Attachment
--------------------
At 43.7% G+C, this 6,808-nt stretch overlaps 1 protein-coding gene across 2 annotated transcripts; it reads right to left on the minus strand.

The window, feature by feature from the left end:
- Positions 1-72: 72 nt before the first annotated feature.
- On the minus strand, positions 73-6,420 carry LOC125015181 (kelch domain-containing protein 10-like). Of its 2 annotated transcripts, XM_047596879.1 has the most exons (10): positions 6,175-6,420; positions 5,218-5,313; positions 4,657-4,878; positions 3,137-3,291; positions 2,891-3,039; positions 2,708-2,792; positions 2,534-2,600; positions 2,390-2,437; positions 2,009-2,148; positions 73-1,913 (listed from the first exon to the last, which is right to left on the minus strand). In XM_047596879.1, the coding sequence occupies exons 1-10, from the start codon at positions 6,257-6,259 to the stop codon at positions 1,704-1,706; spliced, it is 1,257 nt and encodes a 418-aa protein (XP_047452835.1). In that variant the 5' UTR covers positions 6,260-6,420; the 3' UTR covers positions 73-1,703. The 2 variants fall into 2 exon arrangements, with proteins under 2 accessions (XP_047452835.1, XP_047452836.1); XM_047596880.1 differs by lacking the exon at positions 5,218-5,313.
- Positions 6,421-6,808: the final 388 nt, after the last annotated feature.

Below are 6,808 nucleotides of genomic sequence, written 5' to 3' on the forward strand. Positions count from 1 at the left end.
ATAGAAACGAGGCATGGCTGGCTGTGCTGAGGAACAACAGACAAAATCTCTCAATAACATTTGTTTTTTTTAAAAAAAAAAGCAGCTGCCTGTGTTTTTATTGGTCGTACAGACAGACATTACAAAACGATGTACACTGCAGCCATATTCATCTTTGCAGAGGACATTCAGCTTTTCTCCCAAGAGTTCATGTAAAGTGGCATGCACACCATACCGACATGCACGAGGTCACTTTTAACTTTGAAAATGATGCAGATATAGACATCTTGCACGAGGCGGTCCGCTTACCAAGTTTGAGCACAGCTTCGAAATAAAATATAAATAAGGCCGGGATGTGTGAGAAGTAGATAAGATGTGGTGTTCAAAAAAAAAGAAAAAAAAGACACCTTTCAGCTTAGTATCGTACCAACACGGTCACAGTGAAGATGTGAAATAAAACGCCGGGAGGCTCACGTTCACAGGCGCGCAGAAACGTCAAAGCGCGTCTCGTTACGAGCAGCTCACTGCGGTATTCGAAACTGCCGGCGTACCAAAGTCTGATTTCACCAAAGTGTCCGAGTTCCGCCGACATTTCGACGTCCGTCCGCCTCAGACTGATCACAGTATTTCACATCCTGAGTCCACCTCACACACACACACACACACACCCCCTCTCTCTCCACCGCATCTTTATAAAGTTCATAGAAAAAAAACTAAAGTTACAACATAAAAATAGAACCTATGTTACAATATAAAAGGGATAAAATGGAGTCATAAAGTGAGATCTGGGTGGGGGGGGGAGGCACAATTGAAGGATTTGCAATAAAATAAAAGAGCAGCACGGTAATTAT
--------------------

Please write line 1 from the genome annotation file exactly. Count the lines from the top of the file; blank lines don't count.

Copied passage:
At 43.7% G+C, this 6,808-nt stretch overlaps 1 protein-coding gene across 2 annotated transcripts; it reads right to left on the minus strand.